Saudi Aramco reported a net profit of $39.5 billion for the first quarter of the year on the back of increasingly strong crude oil prices.
The figure represented an 82-percent annual improvement and a record quarterly profit for Aramco since it went public three years ago.
Free cash flow rose to $30.6 billion, the company also said, from $18.3 billion a year earlier, and cash flow from operating activities went up to $38.2 billion from $26.5 billion a year ago. First-quarter capex stood at $7.6 billion.
“Energy security is vital and we are investing for the long term, expanding our oil and gas production capacity to meet anticipated demand growth and creating long-term shareholder value by capitalizing on our low lifting cost, low upstream carbon intensity, and integrated downstream business,” said chief executive and president Amin Nasser.
Thanks to its strong financial performance, Aramco last week dethroned Apple as the world’s most valuable company, as rising oil prices pushed its stock higher for a total market cap of $2.426 trillion.
In production, Aramco’s daily average during the first quarter stood at 13 million barrels of oil equivalent, the company also reported. Saudi Arabia is one of only two OPEC members with the spare capacity to boost oil production considerably, but it has so far refused to do so despite numerous please from importing countries.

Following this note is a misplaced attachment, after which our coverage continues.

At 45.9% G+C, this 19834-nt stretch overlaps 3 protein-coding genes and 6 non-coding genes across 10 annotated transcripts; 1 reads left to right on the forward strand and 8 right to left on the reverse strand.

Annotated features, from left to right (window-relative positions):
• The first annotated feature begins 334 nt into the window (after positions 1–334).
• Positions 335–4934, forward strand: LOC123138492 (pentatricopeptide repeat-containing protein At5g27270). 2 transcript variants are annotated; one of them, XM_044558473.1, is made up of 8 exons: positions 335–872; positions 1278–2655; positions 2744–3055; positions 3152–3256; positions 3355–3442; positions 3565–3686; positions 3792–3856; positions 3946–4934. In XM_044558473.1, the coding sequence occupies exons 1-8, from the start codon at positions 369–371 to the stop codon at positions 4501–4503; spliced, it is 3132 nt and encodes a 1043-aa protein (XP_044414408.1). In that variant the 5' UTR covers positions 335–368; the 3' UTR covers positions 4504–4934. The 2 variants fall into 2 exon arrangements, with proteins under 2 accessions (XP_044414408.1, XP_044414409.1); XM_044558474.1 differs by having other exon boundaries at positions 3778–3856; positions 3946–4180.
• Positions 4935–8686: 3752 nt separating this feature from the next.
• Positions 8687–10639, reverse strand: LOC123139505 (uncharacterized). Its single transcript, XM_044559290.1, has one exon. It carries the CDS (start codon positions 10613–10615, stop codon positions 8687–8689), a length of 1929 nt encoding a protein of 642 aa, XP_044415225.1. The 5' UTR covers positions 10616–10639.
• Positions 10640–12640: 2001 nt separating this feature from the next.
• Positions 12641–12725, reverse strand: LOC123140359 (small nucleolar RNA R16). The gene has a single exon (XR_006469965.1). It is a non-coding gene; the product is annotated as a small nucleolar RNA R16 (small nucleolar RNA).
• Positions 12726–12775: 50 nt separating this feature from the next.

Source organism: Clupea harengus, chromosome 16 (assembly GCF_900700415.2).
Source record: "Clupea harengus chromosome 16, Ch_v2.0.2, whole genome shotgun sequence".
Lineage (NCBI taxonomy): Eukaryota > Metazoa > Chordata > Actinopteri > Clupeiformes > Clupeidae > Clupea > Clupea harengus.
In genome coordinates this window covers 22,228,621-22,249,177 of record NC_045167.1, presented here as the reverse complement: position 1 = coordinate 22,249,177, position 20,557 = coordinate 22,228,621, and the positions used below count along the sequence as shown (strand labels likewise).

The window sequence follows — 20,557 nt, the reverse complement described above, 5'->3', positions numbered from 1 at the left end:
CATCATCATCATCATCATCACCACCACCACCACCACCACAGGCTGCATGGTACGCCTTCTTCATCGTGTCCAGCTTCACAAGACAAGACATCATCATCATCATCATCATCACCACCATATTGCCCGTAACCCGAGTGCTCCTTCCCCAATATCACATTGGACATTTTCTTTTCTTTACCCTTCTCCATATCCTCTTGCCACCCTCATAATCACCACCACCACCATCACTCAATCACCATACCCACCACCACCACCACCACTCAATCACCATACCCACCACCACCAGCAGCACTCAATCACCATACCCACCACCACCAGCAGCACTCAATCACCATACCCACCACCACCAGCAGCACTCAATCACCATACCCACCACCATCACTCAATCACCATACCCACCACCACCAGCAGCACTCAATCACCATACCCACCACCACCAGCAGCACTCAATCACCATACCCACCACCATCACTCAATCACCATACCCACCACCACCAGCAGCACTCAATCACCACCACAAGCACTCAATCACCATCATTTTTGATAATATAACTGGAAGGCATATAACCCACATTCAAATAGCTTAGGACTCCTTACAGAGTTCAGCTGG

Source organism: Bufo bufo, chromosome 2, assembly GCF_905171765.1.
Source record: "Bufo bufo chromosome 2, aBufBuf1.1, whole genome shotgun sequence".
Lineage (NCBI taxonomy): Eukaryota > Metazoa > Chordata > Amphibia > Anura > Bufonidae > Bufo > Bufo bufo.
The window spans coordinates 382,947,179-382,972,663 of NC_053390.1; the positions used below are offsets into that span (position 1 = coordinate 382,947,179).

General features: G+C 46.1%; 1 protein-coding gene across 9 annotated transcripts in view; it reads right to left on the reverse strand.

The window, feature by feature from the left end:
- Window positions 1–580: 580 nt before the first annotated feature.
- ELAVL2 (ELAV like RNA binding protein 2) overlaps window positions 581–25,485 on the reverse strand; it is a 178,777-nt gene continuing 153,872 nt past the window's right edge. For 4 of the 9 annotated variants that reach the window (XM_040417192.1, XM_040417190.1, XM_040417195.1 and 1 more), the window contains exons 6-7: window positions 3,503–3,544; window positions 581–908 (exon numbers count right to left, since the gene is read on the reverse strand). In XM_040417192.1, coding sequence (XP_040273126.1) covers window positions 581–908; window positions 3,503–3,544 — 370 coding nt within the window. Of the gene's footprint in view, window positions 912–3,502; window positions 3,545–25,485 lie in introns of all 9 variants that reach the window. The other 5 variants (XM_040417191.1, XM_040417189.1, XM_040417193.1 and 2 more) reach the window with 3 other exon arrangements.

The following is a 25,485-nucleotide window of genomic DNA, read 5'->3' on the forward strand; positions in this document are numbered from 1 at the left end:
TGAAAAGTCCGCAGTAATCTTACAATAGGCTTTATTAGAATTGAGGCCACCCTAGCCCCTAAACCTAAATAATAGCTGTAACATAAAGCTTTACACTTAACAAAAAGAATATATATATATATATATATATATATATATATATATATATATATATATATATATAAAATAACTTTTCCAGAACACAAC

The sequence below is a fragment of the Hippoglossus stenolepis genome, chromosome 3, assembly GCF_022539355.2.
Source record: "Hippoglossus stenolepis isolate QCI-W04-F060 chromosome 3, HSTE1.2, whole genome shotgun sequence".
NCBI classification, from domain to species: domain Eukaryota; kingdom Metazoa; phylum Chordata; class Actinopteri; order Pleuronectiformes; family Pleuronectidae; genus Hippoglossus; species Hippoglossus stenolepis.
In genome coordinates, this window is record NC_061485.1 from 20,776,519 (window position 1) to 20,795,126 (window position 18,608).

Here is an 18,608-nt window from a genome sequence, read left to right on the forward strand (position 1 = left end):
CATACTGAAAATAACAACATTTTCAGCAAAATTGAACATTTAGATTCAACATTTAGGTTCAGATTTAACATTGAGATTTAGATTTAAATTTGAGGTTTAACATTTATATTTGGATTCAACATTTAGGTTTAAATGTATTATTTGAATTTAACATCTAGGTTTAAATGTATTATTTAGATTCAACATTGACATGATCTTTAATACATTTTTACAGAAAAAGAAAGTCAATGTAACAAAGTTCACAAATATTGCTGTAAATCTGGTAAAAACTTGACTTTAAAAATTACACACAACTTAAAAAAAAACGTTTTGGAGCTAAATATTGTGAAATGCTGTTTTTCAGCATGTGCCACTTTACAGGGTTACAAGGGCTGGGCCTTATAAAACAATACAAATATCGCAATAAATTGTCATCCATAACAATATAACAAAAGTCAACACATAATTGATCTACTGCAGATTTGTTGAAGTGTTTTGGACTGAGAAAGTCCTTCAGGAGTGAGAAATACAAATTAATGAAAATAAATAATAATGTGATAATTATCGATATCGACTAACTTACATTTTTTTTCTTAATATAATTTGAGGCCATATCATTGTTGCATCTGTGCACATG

The refusal has remained even though Aramco said at the presentation of its fourth-quarter 2021 results that it planned to increase its crude oil production capacity to 13 million barrels daily.
Over the long term, a boost in Saudi oil production capacity would certainly be good news for oil importers. The problem, however, is that these importers are energy-starved now—or rather, they want to avoid being energy-starved if they decide to increase their sanctions on Russia. In this, no help is coming from Saudi Arabia, it seems.
By Irina Slav for Oilprice.com
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